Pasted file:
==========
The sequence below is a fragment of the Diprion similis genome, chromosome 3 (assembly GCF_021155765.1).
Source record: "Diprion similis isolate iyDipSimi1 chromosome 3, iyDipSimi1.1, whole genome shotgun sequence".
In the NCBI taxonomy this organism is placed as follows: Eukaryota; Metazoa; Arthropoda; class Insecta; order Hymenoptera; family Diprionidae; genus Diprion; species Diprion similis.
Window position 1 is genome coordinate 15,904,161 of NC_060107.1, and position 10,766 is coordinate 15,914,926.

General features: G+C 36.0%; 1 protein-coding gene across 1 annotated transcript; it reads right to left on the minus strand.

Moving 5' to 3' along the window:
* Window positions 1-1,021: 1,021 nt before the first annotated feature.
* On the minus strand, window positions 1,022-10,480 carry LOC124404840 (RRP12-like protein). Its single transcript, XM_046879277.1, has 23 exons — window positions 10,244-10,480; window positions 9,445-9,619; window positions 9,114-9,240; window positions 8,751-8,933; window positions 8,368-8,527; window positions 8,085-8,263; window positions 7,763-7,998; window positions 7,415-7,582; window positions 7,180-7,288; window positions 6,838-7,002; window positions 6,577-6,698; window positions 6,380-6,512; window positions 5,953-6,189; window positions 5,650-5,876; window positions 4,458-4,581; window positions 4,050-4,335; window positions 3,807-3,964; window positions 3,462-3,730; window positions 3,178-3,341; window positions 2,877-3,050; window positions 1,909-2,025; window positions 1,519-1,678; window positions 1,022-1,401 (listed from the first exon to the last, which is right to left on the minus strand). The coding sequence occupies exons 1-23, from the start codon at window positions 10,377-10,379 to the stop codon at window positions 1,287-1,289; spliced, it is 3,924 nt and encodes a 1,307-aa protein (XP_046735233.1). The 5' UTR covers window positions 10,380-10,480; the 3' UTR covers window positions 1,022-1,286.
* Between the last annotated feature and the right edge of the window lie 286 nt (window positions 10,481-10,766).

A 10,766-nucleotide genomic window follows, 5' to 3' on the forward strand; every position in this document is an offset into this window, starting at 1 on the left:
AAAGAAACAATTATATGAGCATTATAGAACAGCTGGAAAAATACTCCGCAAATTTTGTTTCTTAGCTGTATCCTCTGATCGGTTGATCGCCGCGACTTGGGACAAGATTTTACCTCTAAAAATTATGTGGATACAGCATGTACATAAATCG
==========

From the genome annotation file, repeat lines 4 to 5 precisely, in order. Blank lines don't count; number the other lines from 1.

Window position 1 is genome coordinate 15,904,161 of NC_060107.1, and position 10,766 is coordinate 15,914,926.

General features: G+C 36.0%; 1 protein-coding gene across 1 annotated transcript; it reads right to left on the minus strand.